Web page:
TIBK: But who you training?

I tell her the name of the student I have been meeting with every day. EVERY DAY for the past 2 weeks.

TIBK: Oh yes, you training her but she is not in the competition. You training other students with me also.


Me (the reality): Oh! Well who am I supposed to be training?

TIBK: HAHAHA! (Evidently something is funny here) – I don’t know the names! But they are in Matthayom 3 OK? They are boys.

I don’t teach Matthayom 3 and the provision of only the gender of my trainees does little to shed light on who they are.

TIBK: (Grabbing my schedule from my desk and holding it one inch from her eye) – Ahh OK I can see you have a lot of free time today…

Me (I wish): Well, not really because actually on Wednesdays we are able to go home early UNLIKE EVERY OTHER DAY WHERE WE HAVE TO STAY REGARDLESS OF WHEN OUR LESSONS FINISH.

Me (the reality): Yes, a lot of free time…

TIBK: OK so I tell to them to come to see you. You waiting here (points at my desk) OK? Between 11.00 and end of day OK? No moving.

Me (I wish): Actually I need to EAT, PEE, HAVE A LIFE. Why don’t you tell me their names and I will track them down when it suits me?

Me (the reality): OK, yes I will wait here. Sorry (WHY AM I SO EFFING APOLOGETIC?).


Considering this conversation happened immediately after being informed that I will be working when everyone else is going to have the day off because I have to judge another effing competition, I can feel myself reaching towards my contract and inspecting it.  Don’t I work for an agency so I can avoid this bullshit?

We all know that is the me that I wish I could be.  In reality I’m just all like, “Let me bend over backwards while I act as a doormat for your precious feet.”  Damn my kind nature.


So let me just let rip here instead.  Apologies.





Easy come, easy go…

In a month I will pass the one year mark of coming to Thailand.  This time last year I was finishing the last bits that needed doing at my job, frantically trying to make sure that I met up with people one last time to say goodbye and planning far too many leaving parties.

Now we find ourselves preparing to say goodbye once again, but this time to the fellow teachers who will be moving on (some returning home, most starting a new leg on their travels and adventures).  It is great that we have made Western friends in this country but the transient nature of the relationships that are formed means that those friendships will never seem concrete.  It doesn’t mean that some of those people are any less of a friend – in fact some of the people that we have met so far are firmly set within friendships that will hopefully continue across the globe.  Others we will befriend, but always knowing that a few months down the line they will be hopping off to make more temporary friendships, always thinking of the next place they will move to, and the next, and the next.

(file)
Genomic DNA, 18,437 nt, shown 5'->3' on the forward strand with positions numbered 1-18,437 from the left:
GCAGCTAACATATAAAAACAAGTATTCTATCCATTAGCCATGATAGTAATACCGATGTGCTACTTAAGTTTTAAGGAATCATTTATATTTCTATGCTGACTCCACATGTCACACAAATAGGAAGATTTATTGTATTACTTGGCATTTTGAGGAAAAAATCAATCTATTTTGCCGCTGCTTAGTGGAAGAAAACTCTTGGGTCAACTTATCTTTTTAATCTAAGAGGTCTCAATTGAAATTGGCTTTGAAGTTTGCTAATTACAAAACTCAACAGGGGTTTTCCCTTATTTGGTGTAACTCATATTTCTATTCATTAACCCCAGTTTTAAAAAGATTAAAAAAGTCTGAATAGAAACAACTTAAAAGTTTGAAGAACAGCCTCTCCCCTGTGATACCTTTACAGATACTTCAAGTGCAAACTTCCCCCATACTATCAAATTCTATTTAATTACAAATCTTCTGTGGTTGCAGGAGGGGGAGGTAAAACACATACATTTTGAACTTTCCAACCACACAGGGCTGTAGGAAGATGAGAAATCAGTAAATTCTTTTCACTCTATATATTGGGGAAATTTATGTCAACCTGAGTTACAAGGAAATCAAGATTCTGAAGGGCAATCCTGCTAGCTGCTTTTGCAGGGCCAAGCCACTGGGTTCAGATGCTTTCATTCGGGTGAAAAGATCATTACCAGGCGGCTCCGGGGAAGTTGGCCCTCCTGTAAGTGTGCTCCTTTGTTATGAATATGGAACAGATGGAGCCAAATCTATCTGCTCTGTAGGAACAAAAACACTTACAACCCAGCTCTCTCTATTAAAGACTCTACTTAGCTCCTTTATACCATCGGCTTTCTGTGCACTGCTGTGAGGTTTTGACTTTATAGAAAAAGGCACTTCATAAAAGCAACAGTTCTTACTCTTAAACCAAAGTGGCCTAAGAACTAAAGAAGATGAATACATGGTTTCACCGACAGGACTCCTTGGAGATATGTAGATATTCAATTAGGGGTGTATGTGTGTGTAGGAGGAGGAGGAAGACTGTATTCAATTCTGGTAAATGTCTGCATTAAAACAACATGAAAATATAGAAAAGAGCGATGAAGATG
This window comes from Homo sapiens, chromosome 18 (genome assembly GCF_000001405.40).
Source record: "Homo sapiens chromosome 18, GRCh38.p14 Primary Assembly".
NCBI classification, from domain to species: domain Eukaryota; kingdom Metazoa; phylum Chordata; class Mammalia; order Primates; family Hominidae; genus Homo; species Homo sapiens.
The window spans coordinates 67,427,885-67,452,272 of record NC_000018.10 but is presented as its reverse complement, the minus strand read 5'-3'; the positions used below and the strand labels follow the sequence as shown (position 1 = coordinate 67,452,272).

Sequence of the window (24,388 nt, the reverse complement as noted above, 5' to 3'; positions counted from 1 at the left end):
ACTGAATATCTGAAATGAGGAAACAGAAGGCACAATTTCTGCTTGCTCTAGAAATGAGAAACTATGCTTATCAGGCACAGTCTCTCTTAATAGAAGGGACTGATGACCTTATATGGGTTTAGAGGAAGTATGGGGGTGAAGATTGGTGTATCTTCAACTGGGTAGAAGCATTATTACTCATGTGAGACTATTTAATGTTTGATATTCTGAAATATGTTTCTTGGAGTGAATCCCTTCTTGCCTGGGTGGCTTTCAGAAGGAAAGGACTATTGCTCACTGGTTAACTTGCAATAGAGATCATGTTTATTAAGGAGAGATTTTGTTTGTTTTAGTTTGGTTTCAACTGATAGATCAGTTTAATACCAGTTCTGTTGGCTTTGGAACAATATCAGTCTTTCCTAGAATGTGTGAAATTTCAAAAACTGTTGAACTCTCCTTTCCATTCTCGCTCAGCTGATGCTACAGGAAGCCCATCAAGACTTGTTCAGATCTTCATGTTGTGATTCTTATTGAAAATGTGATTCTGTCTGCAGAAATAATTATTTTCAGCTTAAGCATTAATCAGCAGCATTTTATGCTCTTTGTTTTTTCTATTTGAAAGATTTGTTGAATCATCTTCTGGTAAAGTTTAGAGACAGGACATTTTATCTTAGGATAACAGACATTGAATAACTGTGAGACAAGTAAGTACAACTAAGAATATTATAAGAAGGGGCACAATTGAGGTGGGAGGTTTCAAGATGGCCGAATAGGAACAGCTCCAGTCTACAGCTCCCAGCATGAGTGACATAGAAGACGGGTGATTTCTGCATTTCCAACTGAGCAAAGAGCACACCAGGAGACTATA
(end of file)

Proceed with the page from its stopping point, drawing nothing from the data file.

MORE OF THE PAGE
I’m not saying that there is anything wrong with that.  In the world of TEFL teaching we have the ability to move to many places around the world to do the same job.  And that is the beauty of the job but also its hidden beast.  Some people constantly move from city to city, country to country, and while I am all for exploring the world and gaining new experiences, I think that sometimes you need to give yourself some time to get the feel for a place before you can truly experience it (and before you can bitch about it – but that’s another blog post!).

Take myself for an example.  I left the UK unsure if I would be here for one or two terms.  After a few months of teaching I decided one term would be enough.  I wasn’t unhappy, I was loving the job, but there were doubts niggling in my head.  Am I throwing away my degree?  Have I just cut my career in the UK short?  Why am I taking such a wage cut when I still have debts to pay off?  But I think that these doubts were only part of my settling in.  Once Tom was out here and we got ourselves our house in the village and started to explore more of the local area, I realised that I did want to stay.

Once I decided that I would be staying longer it was like a switch flipped in my head when it came to my teaching.  Suddenly I was able to plan longer term work that had more of an over arching learning aim rather than thinking in little 2 month stretches of time.  Now the time I was using planning and teaching was being invested in something that I would be able to follow through and see the results for myself.

Last weekend I was speaking to a fellow TEFLer who will soon be leaving Thailand on the next leg of her epic adventure (from teacher to tree surgeon in NZ!) and we both agreed that it takes time to start to truly get something out of living somewhere.  It almost takes a whole school term to start to find your feet and feel like you are a real teacher and not an imposter.  To start to forge meaningful relationships with the students which transforms the learning experience into something with real purpose and longevity and breaks the mis-trust that students feel towards foreign teachers, seeing them come and go term to term.

And so as we make our way towards the end of the semester, talk of travels, moving on or moving home are in the air.  No sooner will we have waved them goodbye than we will be welcoming the next load of fresh new teachers.  Some of them will stay, some of them will go.  I will go eventually.  Most of us are only here on a temporary basis, what is important is to make the most of the time you have while you are here before you find yourself at home in the rain, scraping for pennies and thinking of the way things used to be.

And here is one thing that I truly appreciate living in Thailand – just check out the crazy shades of amaze that the sun threw out as she was setting yesterday – B E A UTIFUL.